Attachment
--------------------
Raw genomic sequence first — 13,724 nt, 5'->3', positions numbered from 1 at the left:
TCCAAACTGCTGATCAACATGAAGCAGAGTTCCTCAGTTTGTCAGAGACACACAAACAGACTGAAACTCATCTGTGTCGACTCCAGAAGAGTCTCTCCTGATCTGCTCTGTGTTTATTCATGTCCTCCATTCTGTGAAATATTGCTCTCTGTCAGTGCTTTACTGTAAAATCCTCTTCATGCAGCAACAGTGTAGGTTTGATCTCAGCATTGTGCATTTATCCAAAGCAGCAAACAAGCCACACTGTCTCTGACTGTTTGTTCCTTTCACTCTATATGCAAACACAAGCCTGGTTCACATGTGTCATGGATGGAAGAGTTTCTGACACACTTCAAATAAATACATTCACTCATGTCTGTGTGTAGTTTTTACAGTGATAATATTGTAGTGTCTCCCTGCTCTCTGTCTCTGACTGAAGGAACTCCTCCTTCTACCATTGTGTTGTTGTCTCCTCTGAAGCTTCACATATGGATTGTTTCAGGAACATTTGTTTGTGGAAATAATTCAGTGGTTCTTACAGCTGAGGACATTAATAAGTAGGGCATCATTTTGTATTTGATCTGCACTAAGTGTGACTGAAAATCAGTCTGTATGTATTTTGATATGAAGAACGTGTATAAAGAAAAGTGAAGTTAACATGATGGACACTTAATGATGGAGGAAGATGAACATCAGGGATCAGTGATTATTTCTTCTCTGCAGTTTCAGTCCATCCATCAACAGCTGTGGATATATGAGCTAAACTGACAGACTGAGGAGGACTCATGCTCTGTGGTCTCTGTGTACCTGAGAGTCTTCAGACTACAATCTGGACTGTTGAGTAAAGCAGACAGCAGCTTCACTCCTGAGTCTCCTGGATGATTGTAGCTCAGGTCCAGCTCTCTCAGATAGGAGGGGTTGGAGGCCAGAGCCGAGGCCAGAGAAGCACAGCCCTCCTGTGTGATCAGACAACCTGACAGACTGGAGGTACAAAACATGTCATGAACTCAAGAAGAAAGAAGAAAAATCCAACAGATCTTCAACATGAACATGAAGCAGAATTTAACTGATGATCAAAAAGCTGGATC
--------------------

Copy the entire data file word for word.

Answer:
Raw genomic sequence first — 13,724 nt, 5'->3', positions numbered from 1 at the left:
TCCAAACTGCTGATCAACATGAAGCAGAGTTCCTCAGTTTGTCAGAGACACACAAACAGACTGAAACTCATCTGTGTCGACTCCAGAAGAGTCTCTCCTGATCTGCTCTGTGTTTATTCATGTCCTCCATTCTGTGAAATATTGCTCTCTGTCAGTGCTTTACTGTAAAATCCTCTTCATGCAGCAACAGTGTAGGTTTGATCTCAGCATTGTGCATTTATCCAAAGCAGCAAACAAGCCACACTGTCTCTGACTGTTTGTTCCTTTCACTCTATATGCAAACACAAGCCTGGTTCACATGTGTCATGGATGGAAGAGTTTCTGACACACTTCAAATAAATACATTCACTCATGTCTGTGTGTAGTTTTTACAGTGATAATATTGTAGTGTCTCCCTGCTCTCTGTCTCTGACTGAAGGAACTCCTCCTTCTACCATTGTGTTGTTGTCTCCTCTGAAGCTTCACATATGGATTGTTTCAGGAACATTTGTTTGTGGAAATAATTCAGTGGTTCTTACAGCTGAGGACATTAATAAGTAGGGCATCATTTTGTATTTGATCTGCACTAAGTGTGACTGAAAATCAGTCTGTATGTATTTTGATATGAAGAACGTGTATAAAGAAAAGTGAAGTTAACATGATGGACACTTAATGATGGAGGAAGATGAACATCAGGGATCAGTGATTATTTCTTCTCTGCAGTTTCAGTCCATCCATCAACAGCTGTGGATATATGAGCTAAACTGACAGACTGAGGAGGACTCATGCTCTGTGGTCTCTGTGTACCTGAGAGTCTTCAGACTACAATCTGGACTGTTGAGTAAAGCAGACAGCAGCTTCACTCCTGAGTCTCCTGGATGATTGTAGCTCAGGTCCAGCTCTCTCAGATAGGAGGGGTTGGAGGCCAGAGCCGAGGCCAGAGAAGCACAGCCCTCCTGTGTGATCAGACAACCTGACAGACTGGAGGTACAAAACATGTCATGAACTCAAGAAGAAAGAAGAAAAATCCAACAGATCTTCAACATGAACATGAAGCAGAATTTAACTGATGATCAAAAAGCTGGATC